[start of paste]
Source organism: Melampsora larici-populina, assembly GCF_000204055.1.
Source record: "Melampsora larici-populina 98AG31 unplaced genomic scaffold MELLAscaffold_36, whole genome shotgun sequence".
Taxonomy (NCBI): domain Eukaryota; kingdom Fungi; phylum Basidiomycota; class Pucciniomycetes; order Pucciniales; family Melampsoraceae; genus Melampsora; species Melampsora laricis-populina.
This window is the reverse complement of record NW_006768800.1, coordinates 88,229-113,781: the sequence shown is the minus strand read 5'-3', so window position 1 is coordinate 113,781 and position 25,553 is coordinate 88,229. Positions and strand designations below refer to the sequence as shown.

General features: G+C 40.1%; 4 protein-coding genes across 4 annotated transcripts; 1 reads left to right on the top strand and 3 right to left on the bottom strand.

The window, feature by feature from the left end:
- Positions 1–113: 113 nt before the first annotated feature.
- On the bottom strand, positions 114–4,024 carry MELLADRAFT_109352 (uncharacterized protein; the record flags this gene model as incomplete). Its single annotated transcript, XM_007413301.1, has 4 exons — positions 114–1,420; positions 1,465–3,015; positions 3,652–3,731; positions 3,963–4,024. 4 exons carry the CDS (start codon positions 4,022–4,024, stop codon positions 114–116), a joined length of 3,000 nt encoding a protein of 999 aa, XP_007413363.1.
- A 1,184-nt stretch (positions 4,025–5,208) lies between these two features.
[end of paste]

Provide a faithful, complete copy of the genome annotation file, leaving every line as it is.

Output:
Source organism: Melampsora larici-populina, assembly GCF_000204055.1.
Source record: "Melampsora larici-populina 98AG31 unplaced genomic scaffold MELLAscaffold_36, whole genome shotgun sequence".
Taxonomy (NCBI): domain Eukaryota; kingdom Fungi; phylum Basidiomycota; class Pucciniomycetes; order Pucciniales; family Melampsoraceae; genus Melampsora; species Melampsora laricis-populina.
This window is the reverse complement of record NW_006768800.1, coordinates 88,229-113,781: the sequence shown is the minus strand read 5'-3', so window position 1 is coordinate 113,781 and position 25,553 is coordinate 88,229. Positions and strand designations below refer to the sequence as shown.

General features: G+C 40.1%; 4 protein-coding genes across 4 annotated transcripts; 1 reads left to right on the top strand and 3 right to left on the bottom strand.

The window, feature by feature from the left end:
- Positions 1–113: 113 nt before the first annotated feature.
- On the bottom strand, positions 114–4,024 carry MELLADRAFT_109352 (uncharacterized protein; the record flags this gene model as incomplete). Its single annotated transcript, XM_007413301.1, has 4 exons — positions 114–1,420; positions 1,465–3,015; positions 3,652–3,731; positions 3,963–4,024. 4 exons carry the CDS (start codon positions 4,022–4,024, stop codon positions 114–116), a joined length of 3,000 nt encoding a protein of 999 aa, XP_007413363.1.
- A 1,184-nt stretch (positions 4,025–5,208) lies between these two features.